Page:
Collaboration Among Public Agencies Will Lead to Systemic Change

The following is a guest post by our friends at Saybrook University’s Organizational Systems Program (a 3p sponsor) – designed for students who want to understand the nature of organizations, collaborative practices, and transformative change.

By Karyl Ramsey

Our social systems are growing more complex, and the problems they face … like poverty, poor health, crime, and economic development … have more and more moving parts.

Put simply:  the problems are adapting, while the public agencies that deal with them are often not.

We need an approach that considers the inter-relatedness of all aspects of our social systems as we pursue solutions to social concerns. Collaboration among public agencies, viewed from a systems perspective, can connect all the dots. Public agencies in communities typically provide services at different agencies. For example, health, education, employment, and housing services are provided by separate agencies with separate bureaucratic processes. Often the outcome of one agency process, such as employment, impacts the outcome at another, such as housing. However, the processes are not coordinated: the result is a fragmented social service system in need of an understanding of what constitutes life-enhancing, sustainable practices.  For individuals, the result can be devastating. Without employment a person may lose their housing.

Now more than ever before, public agencies have both an opportunity and a responsibility to engage in collaborative approaches to resolve social problems.

Collaboration among public agencies has the potential to develop solutions for broader systems change by developing knowledge on a local level that can be transferred and integrated across systems. However, a missing piece in the overall picture of interagency collaboration is an understanding of agencies, institutions, and collaboration from a systems perspective.

For example, a public health department with a mission to care for the health of the community must also research effective policy and practice. At the same time, the local university conducts research on issues that are relevant to the health department and the community.  However, the two entities do not share the information or the resources. This practice wastes resources and limits the benefit to the community.

A collaboration process does not lend itself to mechanistic or predictable implementation. Instead, it is an emergent process that reflects the interconnected, complex nature of social systems. This requires a shift in how public agencies are perceived, from independent entities with separate functions, to interdependent entities within a cultural context – that is, a culture of collaboration.

In a collaboration among juvenile justice, education, mental health, and social services agencies, participants explored the process of collaboration as they sought to address youth truancy. Participants found certain cultural conditions that were conducive to supporting the emergence of sustainable solutions. These conditions included:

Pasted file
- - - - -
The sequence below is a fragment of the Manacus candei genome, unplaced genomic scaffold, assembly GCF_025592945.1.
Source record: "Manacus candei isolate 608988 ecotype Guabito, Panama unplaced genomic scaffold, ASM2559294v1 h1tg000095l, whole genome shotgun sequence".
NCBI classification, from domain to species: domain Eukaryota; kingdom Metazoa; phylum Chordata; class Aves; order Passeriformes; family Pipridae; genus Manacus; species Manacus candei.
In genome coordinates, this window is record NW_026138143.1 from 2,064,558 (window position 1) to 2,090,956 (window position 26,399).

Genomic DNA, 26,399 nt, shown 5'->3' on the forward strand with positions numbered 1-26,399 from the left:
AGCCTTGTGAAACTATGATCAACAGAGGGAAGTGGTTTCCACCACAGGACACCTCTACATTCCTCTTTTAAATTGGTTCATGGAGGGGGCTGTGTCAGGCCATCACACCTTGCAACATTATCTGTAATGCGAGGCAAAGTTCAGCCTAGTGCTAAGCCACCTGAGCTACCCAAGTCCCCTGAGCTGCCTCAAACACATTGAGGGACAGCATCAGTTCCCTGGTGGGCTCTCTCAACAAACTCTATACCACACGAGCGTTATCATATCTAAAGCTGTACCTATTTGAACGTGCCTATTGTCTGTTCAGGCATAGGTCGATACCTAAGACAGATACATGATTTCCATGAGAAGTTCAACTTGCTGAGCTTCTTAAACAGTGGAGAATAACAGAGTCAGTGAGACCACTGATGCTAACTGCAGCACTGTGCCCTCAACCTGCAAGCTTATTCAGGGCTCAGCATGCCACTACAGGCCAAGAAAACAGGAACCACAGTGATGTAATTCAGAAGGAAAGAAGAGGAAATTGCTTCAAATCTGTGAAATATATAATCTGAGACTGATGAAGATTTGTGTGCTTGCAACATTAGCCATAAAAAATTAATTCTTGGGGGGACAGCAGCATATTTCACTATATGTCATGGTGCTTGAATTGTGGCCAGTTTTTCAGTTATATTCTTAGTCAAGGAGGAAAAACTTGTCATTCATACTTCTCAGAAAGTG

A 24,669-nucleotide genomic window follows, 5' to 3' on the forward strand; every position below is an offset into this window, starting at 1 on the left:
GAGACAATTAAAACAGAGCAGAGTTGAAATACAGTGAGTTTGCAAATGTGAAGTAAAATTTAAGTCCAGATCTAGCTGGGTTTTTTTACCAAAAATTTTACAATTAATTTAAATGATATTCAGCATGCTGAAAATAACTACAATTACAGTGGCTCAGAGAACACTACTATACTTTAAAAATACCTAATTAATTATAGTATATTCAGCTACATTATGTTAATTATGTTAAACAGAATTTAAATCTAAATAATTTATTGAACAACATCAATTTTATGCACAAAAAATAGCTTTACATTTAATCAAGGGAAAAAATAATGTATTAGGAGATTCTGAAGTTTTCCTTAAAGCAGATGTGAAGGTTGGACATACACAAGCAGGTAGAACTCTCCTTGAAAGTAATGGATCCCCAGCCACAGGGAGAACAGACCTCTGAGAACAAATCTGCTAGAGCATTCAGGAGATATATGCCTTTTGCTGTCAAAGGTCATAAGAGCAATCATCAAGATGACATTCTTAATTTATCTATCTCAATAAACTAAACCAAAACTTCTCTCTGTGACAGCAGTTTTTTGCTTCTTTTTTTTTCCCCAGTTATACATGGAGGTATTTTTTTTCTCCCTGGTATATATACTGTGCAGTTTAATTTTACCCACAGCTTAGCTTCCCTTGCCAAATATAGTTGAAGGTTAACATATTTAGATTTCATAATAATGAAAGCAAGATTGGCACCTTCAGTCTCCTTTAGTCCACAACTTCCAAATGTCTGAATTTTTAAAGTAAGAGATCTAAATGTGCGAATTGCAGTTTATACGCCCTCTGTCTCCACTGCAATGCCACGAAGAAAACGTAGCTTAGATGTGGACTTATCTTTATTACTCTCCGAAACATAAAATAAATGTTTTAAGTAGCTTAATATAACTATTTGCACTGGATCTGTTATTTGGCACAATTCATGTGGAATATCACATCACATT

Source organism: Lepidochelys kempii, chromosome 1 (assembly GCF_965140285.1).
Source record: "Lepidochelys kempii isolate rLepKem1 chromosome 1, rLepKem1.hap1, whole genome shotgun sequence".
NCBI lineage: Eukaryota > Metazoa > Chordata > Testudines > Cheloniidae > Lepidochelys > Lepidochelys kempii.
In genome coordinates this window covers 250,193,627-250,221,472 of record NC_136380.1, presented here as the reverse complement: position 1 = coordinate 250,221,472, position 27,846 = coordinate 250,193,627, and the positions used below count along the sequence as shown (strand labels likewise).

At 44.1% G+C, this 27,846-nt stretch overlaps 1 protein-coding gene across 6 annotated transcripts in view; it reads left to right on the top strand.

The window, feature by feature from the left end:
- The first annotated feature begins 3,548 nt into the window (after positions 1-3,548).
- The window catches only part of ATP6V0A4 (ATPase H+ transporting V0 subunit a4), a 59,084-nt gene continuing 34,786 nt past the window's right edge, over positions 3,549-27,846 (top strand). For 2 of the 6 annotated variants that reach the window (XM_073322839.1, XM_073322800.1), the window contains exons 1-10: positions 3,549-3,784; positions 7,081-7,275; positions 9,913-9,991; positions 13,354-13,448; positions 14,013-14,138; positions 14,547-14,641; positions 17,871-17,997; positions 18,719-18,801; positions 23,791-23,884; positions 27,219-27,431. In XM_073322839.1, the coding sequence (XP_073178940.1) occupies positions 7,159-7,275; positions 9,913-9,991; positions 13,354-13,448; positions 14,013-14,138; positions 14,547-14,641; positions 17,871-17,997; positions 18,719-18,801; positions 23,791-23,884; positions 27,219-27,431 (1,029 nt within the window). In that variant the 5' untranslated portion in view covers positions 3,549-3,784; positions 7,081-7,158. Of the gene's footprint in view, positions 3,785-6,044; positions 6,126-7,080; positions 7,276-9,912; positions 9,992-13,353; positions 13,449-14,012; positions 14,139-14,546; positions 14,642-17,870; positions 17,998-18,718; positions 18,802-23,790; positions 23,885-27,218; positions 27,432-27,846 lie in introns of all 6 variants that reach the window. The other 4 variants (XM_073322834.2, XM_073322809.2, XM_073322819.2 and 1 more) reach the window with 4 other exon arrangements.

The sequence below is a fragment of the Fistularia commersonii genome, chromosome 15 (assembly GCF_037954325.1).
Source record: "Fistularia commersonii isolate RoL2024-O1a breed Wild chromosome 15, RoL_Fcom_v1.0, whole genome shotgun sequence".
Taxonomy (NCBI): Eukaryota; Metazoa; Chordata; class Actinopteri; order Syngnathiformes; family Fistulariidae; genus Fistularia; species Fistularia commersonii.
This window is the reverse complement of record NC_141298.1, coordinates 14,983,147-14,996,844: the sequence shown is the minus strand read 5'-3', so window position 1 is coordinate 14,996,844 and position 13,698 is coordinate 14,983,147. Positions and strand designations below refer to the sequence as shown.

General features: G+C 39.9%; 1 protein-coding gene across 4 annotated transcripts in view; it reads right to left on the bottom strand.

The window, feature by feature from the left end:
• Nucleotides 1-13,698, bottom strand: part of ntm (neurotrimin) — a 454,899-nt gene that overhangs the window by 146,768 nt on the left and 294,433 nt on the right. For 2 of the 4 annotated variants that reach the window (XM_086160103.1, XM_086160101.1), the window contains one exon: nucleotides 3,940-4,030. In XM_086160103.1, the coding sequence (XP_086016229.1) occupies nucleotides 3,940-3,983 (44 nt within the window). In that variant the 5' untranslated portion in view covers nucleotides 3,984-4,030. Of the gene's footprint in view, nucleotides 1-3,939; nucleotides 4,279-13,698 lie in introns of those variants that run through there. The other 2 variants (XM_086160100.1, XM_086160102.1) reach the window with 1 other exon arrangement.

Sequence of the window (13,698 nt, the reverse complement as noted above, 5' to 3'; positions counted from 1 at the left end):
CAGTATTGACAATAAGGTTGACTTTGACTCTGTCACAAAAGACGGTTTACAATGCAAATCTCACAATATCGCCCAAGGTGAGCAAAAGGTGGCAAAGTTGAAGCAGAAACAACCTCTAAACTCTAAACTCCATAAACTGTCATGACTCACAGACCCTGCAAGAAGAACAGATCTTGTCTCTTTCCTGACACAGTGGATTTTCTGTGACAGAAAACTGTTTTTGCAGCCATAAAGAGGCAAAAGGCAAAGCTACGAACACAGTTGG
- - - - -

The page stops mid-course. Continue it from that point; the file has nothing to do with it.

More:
• Involving participants concerned about the problem,
  • Acknowledging participants’ contributions,
  • Fostering caring relationships and learning, and
  • Co-designing principles and practices.

Participants acknowledged that there could not be just one solution to youth truancy because it is a complex social problem. What constituted sustainable solutions, they found, are those that can change in response to changing needs. Participants were able to co-design strategies that were flexible and creative to support youth to re-engage in school.

The lesson for public agencies is that there will never be just one solution to a problem; neither will one solution necessarily endure for all time. Through collaboration, participants can consciously create a process that can work with complexity.

These understandings are in alignment with systems principles that tells us that the capacity for solutions to emerge from a system depends on relationships. In addition, sustainable solutions emerge from the components of a system in which those relationships can adapt more quickly to changes.

Karyl Ramsey earned her Ph.D. in Organizational Systems from Saybrook University in 2010. Her dissertation used action research to explore an inter-agency collaboration on truancy prevention from a systems perspective.

Saybrook University is a Triple Pundit partner. TriplePundit continues to work with Saybrook University as a partner this month. We'll be hearing from faculty and students in Saybrook's innovative Organizational Systems curriculum.

The posts on this page represent a variety of voices from the Saybrook community on subjects related to organizational evolution and systems thinking. Please feel free to share them and comment!

2 responses

  1. Collaboration among government agencies would be a good thing, indeed. Many factors contribute to any social problem and coordination of services is needed. The corollary to that is many nonprofit organizations contract with multiple government agencies, sometimes for the same services at varying prices with different reporting standards, etc. This is beyond time-consuming and confusing. Smaller agencies cannot hire the staff needed to sort through all the conflicting requirements and so miss funding opportunities.

    Happily, an attempt is underway in New York City to remedy this problem. Let’s hope it works … and be sure to pass your suggestions on as the city asks.

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